New Therapy for Neuroendocrine Tumors Available at SKCC-Abington
Posted on: 10/17/2019
Patients with somatostatin receptor-positive neuroendocrine tumors (NETs) being treated at the Sidney Kimmel Cancer Center at Abington-Jefferson Health have a new treatment option available to them—lutetium Lu 177 dotatate (Lutathera).
Lutathera works by binding to the somatostatin receptors on the surface of the tumor cells while the radioactive substance, Lu 177, delivers high-dose radiotherapy to kill the tumor cells throughout the body. A phase III clinical trial had demonstrated a 79 percent reduction of disease progression or death among patients receiving Lutathera and octreotide compared with patients who received octreotide alone, which had been the standard of care. The researchers found the median progression-free survival was almost three years among the patients receiving Lutathera.
“The management of patients with neuroendocrine tumors is difficult. NETs of the midgut are the most common type of GI NETs and are associated with a five-year survival rate of less than 50 percent among people with metastatic disease,” said Rajan Agarwal, MD, Medical Director of Nuclear Medicine and PET Imaging at Abington-Jefferson Health. “The data from the trial are remarkable; it is not often that a new oncologic therapy results in a 79 percent reduction of disease progression or death.”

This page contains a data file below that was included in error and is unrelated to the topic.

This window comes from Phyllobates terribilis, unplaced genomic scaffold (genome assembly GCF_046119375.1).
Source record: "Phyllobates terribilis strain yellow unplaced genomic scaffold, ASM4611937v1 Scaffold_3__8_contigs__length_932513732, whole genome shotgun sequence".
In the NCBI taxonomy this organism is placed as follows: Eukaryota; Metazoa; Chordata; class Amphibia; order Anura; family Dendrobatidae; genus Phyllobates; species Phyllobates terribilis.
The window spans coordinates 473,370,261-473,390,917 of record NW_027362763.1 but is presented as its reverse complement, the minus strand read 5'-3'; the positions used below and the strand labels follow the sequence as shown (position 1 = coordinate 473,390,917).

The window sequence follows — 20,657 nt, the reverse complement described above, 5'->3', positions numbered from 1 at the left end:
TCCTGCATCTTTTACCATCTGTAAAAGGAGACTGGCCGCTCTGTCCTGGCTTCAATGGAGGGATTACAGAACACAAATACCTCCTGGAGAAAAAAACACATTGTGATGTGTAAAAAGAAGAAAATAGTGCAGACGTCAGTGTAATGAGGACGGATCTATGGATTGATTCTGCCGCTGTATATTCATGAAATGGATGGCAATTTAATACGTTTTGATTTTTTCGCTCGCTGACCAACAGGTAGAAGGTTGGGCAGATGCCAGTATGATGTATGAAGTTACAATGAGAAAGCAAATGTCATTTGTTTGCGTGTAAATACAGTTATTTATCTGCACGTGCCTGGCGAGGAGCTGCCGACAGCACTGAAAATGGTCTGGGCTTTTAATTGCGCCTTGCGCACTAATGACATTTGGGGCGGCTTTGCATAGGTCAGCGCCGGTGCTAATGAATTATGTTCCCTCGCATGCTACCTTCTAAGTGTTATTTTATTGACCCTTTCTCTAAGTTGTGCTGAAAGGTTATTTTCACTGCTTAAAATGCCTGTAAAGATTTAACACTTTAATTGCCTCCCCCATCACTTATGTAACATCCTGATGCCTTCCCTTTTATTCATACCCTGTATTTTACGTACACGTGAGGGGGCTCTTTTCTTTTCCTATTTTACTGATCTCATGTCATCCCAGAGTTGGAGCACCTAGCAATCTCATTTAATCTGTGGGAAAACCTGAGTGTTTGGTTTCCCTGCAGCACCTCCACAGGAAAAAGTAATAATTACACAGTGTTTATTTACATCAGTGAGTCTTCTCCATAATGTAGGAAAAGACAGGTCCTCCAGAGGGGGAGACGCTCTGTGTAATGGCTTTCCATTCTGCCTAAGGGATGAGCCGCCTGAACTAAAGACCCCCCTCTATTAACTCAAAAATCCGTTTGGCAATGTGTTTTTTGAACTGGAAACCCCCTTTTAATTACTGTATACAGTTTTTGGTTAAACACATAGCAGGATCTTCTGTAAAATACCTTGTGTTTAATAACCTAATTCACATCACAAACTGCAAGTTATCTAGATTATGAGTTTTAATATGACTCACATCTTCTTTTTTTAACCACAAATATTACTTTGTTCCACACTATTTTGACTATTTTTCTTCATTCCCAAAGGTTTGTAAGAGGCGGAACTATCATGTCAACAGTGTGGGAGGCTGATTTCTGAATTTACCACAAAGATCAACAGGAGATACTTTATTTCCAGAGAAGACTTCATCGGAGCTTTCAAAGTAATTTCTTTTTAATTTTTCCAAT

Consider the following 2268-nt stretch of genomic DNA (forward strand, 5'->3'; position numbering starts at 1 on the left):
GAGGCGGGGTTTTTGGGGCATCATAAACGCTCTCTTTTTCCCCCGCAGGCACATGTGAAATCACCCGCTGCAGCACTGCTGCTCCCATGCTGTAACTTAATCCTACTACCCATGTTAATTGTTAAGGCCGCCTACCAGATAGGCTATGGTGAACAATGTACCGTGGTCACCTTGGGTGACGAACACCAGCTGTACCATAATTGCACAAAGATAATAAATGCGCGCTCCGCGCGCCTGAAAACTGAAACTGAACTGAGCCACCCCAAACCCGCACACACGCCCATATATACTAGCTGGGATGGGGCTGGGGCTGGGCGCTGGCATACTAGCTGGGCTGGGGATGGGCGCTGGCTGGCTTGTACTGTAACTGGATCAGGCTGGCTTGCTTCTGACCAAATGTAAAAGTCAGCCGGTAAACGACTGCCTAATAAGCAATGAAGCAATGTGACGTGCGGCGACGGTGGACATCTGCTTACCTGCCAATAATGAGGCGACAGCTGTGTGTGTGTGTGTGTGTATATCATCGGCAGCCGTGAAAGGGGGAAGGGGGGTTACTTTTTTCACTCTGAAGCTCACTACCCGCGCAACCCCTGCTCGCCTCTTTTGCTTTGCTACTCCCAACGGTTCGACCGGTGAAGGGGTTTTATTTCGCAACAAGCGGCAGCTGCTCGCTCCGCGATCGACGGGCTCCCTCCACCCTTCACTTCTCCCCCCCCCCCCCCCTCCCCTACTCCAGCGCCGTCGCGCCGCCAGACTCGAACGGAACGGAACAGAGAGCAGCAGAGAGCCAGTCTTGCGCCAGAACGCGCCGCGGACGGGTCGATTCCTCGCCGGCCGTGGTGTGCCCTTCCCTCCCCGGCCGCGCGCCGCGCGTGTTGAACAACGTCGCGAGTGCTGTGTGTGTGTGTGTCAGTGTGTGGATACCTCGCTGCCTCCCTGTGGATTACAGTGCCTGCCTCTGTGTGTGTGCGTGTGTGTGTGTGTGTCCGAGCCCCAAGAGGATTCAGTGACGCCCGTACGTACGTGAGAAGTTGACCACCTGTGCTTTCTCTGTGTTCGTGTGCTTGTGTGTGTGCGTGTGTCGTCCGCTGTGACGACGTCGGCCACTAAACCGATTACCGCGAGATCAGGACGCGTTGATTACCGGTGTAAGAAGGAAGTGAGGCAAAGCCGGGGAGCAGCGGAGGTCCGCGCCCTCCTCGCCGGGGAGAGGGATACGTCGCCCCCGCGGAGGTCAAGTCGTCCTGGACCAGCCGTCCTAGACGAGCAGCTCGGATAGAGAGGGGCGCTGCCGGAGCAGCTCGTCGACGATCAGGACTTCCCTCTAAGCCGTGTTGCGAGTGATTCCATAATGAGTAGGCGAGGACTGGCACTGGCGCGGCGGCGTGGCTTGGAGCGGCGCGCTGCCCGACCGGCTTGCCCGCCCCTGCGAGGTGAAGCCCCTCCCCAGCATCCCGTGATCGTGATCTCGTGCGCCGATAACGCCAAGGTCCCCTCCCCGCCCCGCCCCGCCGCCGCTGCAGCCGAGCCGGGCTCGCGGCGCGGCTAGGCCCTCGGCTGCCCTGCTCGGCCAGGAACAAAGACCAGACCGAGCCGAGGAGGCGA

When the FDA approved Lutathera in the United States in 2018, Agarwal and his team worked quickly to build this complex therapy program, which treated its first patient in December 2018.
“I am proud to say that our amazing team can now provide this novel therapy to our local and regional community. At SKCC-Abington we strive to keep our radiology department at the cutting edge of medicine so we can provide our patients and our community with the latest and the greatest care in a friendly, safe, and high-quality manner,” Agarwal said.Back to Article List